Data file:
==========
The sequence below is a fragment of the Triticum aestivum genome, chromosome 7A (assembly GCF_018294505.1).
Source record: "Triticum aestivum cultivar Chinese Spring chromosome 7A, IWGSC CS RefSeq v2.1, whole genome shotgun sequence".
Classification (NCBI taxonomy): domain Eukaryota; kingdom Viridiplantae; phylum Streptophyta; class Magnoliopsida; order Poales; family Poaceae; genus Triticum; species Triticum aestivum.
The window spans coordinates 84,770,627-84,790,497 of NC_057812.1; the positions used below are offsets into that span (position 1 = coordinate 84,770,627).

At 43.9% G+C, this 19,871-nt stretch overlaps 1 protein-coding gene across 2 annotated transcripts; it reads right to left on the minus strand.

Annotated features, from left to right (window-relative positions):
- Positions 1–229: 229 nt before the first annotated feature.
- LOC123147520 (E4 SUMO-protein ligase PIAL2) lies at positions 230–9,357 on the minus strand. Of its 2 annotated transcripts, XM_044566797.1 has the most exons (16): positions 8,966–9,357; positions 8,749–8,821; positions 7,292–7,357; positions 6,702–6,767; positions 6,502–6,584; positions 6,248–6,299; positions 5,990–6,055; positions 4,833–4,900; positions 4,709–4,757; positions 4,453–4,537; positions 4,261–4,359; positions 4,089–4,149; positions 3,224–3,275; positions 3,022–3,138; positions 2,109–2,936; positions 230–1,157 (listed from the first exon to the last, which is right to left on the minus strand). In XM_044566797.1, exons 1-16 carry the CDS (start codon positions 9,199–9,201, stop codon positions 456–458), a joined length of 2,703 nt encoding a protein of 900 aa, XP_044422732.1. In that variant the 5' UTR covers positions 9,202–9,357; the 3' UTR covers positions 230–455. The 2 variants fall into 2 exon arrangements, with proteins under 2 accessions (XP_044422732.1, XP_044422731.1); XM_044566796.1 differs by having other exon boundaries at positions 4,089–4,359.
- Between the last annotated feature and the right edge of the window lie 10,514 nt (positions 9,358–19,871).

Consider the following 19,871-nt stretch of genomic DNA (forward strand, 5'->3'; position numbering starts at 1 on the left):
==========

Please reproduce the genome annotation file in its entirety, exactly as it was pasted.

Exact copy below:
The sequence below is a fragment of the Triticum aestivum genome, chromosome 7A (assembly GCF_018294505.1).
Source record: "Triticum aestivum cultivar Chinese Spring chromosome 7A, IWGSC CS RefSeq v2.1, whole genome shotgun sequence".
Classification (NCBI taxonomy): domain Eukaryota; kingdom Viridiplantae; phylum Streptophyta; class Magnoliopsida; order Poales; family Poaceae; genus Triticum; species Triticum aestivum.
The window spans coordinates 84,770,627-84,790,497 of NC_057812.1; the positions used below are offsets into that span (position 1 = coordinate 84,770,627).

At 43.9% G+C, this 19,871-nt stretch overlaps 1 protein-coding gene across 2 annotated transcripts; it reads right to left on the minus strand.

Annotated features, from left to right (window-relative positions):
- Positions 1–229: 229 nt before the first annotated feature.
- LOC123147520 (E4 SUMO-protein ligase PIAL2) lies at positions 230–9,357 on the minus strand. Of its 2 annotated transcripts, XM_044566797.1 has the most exons (16): positions 8,966–9,357; positions 8,749–8,821; positions 7,292–7,357; positions 6,702–6,767; positions 6,502–6,584; positions 6,248–6,299; positions 5,990–6,055; positions 4,833–4,900; positions 4,709–4,757; positions 4,453–4,537; positions 4,261–4,359; positions 4,089–4,149; positions 3,224–3,275; positions 3,022–3,138; positions 2,109–2,936; positions 230–1,157 (listed from the first exon to the last, which is right to left on the minus strand). In XM_044566797.1, exons 1-16 carry the CDS (start codon positions 9,199–9,201, stop codon positions 456–458), a joined length of 2,703 nt encoding a protein of 900 aa, XP_044422732.1. In that variant the 5' UTR covers positions 9,202–9,357; the 3' UTR covers positions 230–455. The 2 variants fall into 2 exon arrangements, with proteins under 2 accessions (XP_044422732.1, XP_044422731.1); XM_044566796.1 differs by having other exon boundaries at positions 4,089–4,359.
- Between the last annotated feature and the right edge of the window lie 10,514 nt (positions 9,358–19,871).

Consider the following 19,871-nt stretch of genomic DNA (forward strand, 5'->3'; position numbering starts at 1 on the left):